Wikipedia: “Maxwell arrived in Ireland on Friday 28 April as “military governor” with “plenary powers” under Martial law, replacing Lovick Friend as the primary British military commander in Ireland. He set about dealing with the rebellion under his understanding of Martial law. During the week of 2–9 May, Maxwell was in sole charge of trials and sentences by “field general court martial”, in which trials were conducted in camera, without defence counsel or jury. He had 3,400 people arrested and 183 civilians tried, 90 of whom were sentenced to death. Fifteen were shot between 3rd and 12th May. H.H Asquith and his government became concerned with the speed and secrecy of events, and intervened in order to stop more executions. In particular, there was concern that DORA (Defence of the Realm Act, wartime legislation –CS) regulations for general courts martial were not being applied. These regulations called for a full court of thirteen members, a professional judge, a legal advocate, and for the proceedings to be held in public, provisions which could have prevented some of the executions. Maxwell admitted in a report to Asquith in June that the impression that the leaders were killed in cold blood and without a trial had resulted in a “revulsion of feeling” that had emerged in favour of the rebels, and was the result of the confusion between applying DORA as opposed to Martial law (which Maxwell had actually pressed for from the beginning). As a result, Maxwell had the remaining death sentences commuted to penal servitude. Although Asquith had promised to publish the court martial proceedings, the transcripts were not made public until 1999.”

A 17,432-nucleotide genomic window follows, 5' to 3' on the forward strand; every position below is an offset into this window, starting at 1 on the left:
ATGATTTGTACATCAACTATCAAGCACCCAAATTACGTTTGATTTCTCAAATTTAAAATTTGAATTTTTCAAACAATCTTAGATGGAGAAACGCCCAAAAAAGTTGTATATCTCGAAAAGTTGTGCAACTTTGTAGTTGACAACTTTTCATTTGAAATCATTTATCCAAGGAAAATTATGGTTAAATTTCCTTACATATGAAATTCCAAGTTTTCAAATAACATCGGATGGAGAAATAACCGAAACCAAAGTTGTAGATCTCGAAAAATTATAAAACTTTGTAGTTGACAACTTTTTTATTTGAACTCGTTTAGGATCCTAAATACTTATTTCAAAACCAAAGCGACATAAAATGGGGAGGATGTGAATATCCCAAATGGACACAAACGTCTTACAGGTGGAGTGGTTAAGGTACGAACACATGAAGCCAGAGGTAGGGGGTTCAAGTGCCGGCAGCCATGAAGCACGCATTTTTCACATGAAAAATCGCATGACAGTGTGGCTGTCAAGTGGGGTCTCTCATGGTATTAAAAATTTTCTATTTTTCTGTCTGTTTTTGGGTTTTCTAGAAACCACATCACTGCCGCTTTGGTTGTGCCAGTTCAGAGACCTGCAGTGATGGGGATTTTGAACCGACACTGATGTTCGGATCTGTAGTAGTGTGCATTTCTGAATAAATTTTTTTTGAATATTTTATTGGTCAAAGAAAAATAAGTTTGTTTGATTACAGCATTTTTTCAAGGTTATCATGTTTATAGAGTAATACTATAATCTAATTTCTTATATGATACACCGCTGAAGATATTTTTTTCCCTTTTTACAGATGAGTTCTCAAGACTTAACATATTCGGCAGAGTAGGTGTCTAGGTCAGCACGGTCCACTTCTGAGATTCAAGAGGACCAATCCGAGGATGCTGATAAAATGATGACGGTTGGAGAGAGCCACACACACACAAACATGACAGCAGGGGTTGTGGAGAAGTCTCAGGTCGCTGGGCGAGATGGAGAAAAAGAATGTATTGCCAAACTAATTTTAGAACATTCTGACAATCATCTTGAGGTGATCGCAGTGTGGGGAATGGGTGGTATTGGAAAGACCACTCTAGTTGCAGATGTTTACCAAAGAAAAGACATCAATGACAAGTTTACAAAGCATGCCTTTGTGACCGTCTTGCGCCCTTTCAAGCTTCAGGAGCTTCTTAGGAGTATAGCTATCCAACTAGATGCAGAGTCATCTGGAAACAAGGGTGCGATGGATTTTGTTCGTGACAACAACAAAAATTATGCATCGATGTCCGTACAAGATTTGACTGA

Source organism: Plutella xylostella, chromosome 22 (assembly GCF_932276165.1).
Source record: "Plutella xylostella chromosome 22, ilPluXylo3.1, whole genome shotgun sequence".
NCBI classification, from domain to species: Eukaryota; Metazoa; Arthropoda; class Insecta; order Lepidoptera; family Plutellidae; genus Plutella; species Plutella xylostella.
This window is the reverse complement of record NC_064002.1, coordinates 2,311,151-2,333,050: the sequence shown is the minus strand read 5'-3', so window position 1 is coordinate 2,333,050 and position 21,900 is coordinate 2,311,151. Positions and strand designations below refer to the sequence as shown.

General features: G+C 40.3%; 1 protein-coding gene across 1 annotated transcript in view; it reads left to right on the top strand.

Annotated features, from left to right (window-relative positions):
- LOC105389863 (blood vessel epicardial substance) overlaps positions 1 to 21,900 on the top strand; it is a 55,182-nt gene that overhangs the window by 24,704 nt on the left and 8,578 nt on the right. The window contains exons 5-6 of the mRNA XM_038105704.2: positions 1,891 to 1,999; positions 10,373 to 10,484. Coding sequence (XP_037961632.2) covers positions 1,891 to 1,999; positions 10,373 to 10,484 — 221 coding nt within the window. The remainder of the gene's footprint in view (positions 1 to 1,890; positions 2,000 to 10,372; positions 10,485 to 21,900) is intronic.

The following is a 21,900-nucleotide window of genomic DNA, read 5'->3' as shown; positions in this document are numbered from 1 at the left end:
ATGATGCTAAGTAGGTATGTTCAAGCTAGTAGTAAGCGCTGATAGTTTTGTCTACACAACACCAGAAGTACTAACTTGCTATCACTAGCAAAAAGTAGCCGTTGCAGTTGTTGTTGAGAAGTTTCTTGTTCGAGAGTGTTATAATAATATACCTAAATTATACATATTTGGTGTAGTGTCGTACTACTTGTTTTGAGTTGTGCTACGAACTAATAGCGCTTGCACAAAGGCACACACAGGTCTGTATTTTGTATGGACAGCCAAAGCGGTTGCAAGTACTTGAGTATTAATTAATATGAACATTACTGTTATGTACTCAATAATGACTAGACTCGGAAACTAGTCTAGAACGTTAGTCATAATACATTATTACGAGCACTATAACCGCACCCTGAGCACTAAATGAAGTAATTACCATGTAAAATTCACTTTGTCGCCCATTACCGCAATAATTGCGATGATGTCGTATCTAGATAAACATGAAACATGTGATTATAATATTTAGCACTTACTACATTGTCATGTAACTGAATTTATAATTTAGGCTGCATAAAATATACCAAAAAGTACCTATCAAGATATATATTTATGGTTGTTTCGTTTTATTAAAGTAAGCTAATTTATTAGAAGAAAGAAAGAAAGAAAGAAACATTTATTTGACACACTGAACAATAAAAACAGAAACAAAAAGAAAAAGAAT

However, it is known that Maxwell insisted on executing two more after Asquith’s caution and these were Sean Mac Diarmada (McDermot) and James Connolly, to which Asquith agreed.
2 In that, Maxwell was signally unsuccessful and between 1955 and 1966 the Arbour Hill site was developed as an important Irish historical monument and at this time of year will be visited by organisations and individuals, precisely in commemoration of the 1916 Rising.